Skip to 0 minutes and 1 secondCan the existence of a registry help us deal with hidden findings? The answer is going to be “sort of.” So, medicine is way ahead of the rest of us. Clinicaltrials.gov was launched in ’99 and has become much more widely used in the last decade. What ended up happening is a whole bunch of journal editors got together in 2005 and said, “We’re basically not going to publish your clinical trial anymore unless you’ve pre-registered it.” The NIH also started really cracking down on this for funding. The FDA started cracking down. So there was this whole sort of squeeze about ten years ago in medical research.
Skip to 0 minutes and 37 secondsAnd what you can see is, there are lots of medical trials and you know, a bunch were getting registered starting in 2000. Once the policy changed for the journals, then it just shot up. So what does Mathieu et al do? They look at three specific fields in some leading journals and just see how closely the published papers – How consistent they are with the registration of those particular studies. They want to get at the extent of selection reporting and they find there is imperfect correspondence. So I think it’s worth talking just a little bit about how exactly that is the case. A couple of summary stats on these articles. There are about 300 articles in total that they focus on.
Skip to 1 minute and 16 secondsIn a particular time period, in particular sub-fields with published articles. A couple of things to note. The majority of these studies were funded by industry. This is a little bit of a different world than our social science world. Most published studies in economics, psychology, political science and sociology journals are not published by researchers sponsored by industry. That’s a big, big difference. And again, there is this concern that that is contaminating research. Of course, there is a lot of university funding and whatnot. They are kind of spread across fields. So what goes missing? What do they find? And I want to just focus on the sort of ones with the arrows.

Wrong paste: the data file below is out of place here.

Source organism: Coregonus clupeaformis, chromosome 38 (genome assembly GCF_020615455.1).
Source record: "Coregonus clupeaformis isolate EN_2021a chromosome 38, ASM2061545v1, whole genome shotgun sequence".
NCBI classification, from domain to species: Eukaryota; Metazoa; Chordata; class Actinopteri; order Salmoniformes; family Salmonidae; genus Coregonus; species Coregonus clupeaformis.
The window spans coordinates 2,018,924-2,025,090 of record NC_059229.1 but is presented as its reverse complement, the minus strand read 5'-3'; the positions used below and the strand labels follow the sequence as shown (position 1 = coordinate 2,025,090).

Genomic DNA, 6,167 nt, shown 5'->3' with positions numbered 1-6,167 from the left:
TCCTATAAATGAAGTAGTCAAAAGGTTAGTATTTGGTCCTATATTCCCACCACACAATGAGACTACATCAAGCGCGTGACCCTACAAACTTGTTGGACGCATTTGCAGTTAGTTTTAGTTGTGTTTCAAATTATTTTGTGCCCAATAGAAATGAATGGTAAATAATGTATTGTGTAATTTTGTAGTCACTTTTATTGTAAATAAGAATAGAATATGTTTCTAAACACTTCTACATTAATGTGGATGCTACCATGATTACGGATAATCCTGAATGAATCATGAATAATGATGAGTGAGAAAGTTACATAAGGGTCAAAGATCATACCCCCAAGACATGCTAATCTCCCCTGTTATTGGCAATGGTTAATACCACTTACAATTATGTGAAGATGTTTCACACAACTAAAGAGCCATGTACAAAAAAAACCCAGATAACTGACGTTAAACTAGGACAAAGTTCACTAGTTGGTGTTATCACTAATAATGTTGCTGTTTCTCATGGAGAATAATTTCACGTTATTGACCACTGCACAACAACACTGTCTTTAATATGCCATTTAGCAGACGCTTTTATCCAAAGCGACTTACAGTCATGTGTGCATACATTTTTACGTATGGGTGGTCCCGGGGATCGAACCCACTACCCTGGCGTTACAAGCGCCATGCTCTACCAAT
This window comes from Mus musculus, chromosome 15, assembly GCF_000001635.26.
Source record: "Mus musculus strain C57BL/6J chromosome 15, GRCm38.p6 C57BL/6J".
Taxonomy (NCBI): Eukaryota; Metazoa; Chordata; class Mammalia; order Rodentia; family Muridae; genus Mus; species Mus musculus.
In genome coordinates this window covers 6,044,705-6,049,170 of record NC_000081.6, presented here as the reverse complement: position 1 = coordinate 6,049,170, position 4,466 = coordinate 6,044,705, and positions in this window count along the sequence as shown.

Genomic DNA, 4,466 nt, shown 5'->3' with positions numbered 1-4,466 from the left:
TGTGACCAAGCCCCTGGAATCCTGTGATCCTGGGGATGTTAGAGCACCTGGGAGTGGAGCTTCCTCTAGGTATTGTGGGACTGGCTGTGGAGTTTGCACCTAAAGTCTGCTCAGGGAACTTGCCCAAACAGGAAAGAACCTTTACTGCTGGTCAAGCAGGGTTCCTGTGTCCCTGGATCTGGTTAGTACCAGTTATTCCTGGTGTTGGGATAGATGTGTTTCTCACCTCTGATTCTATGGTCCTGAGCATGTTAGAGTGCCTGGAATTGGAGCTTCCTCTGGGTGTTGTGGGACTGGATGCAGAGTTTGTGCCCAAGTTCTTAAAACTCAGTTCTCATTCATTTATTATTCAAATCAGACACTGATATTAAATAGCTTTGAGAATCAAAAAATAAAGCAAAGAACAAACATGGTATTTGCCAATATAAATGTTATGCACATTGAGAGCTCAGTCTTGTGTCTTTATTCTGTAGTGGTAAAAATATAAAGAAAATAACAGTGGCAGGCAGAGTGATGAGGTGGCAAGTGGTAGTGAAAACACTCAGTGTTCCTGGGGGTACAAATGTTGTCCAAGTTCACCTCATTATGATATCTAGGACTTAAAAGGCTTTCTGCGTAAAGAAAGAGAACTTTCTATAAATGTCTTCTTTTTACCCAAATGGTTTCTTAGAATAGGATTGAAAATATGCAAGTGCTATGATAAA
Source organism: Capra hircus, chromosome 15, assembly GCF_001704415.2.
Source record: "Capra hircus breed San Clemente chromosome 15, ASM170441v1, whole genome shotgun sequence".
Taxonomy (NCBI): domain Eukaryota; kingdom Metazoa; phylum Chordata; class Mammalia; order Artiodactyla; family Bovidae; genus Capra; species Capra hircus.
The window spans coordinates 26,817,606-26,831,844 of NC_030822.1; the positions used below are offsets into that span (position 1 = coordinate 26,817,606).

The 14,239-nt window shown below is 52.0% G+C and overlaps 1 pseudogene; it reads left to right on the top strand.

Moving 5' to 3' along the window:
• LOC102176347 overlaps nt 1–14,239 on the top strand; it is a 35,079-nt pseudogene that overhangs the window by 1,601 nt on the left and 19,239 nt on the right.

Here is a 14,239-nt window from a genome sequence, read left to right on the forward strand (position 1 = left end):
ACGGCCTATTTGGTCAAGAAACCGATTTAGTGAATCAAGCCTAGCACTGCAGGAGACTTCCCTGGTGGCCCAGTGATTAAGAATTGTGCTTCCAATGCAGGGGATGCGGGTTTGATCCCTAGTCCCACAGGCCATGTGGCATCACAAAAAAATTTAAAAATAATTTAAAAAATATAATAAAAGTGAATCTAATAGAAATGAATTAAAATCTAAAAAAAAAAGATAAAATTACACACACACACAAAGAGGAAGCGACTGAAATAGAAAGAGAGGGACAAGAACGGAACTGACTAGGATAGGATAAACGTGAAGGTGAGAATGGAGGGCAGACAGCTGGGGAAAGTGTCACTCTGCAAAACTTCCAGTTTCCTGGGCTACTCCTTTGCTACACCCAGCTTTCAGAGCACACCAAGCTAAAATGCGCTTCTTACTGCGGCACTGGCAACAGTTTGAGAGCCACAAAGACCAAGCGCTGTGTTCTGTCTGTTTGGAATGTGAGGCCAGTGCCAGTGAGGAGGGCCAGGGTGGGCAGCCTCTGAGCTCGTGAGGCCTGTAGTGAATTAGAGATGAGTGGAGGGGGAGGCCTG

Skip to 2 minutes and 4 secondsA large share of the studies focus on a different primary outcome in the text than they did in the registration. So in the medical registry it’s a little different than some of the social science registries. They really pin you down on what is the primary outcome. Is it this particular condition? Is it mortality? And then you have secondary outcomes and you have exploratory outcomes. So, you’re supposed to focus on your main outcome and you should always be reporting it somewhere. I mean, I think that’s the idea. Even if, for whatever reason, you emphasize other things. If you registered that you were going to look at mortality and then you suppress that, it feels like you are being a bit shifty.
Skip to 2 minutes and 44 secondsBut in 10 percent of cases, it was omitted in the text.
Skip to 2 minutes and 51 secondsIs that high or low? What’s your intuition or your feeling on that? Do you read this and say, “Oh, my God! I can’t trust medical research!”? I had a little bit of a different gut reaction. I was like, “Wow, these guys are better than us.”
Skip to 3 minutes and 6 secondsThe registry hasn’t solved all problems. There are still a lot of problems. But, at a minimum, now we can see them. I mean, this is like the great advantage of the registry. We can do this and we can argue over this number. Is this high or low? Or we can say, “Well, maybe half the time the data was missing.” We can really understand where the results disappear now. And before the medical registries existed, we had no way of doing this. We were like we are in social science now. We just really don’t even know what the literature is telling us half the time because we don’t know how many papers went unpublished.
Skip to 3 minutes and 36 secondsThe other thing down here was, “Are there discrepancies in the primary outcomes relative to the registration that favor significant outcomes?” Meaning, did they change their specification along the way or pick a robustness check to emphasize because it was more significant? Again, this is a little bit subjective. Half the time they say, “Well, we can’t really tell.” 10 percent of the time they say, “No”. But they say, “Around 40 percent of the time, we still think there is some selective reporting.” So maybe this number, together with this number, now we’re like, “Okay, there’s still quite...” I mean the bottom line of Mathieu et al is that there is still quite a bit of selective reporting despite the registry.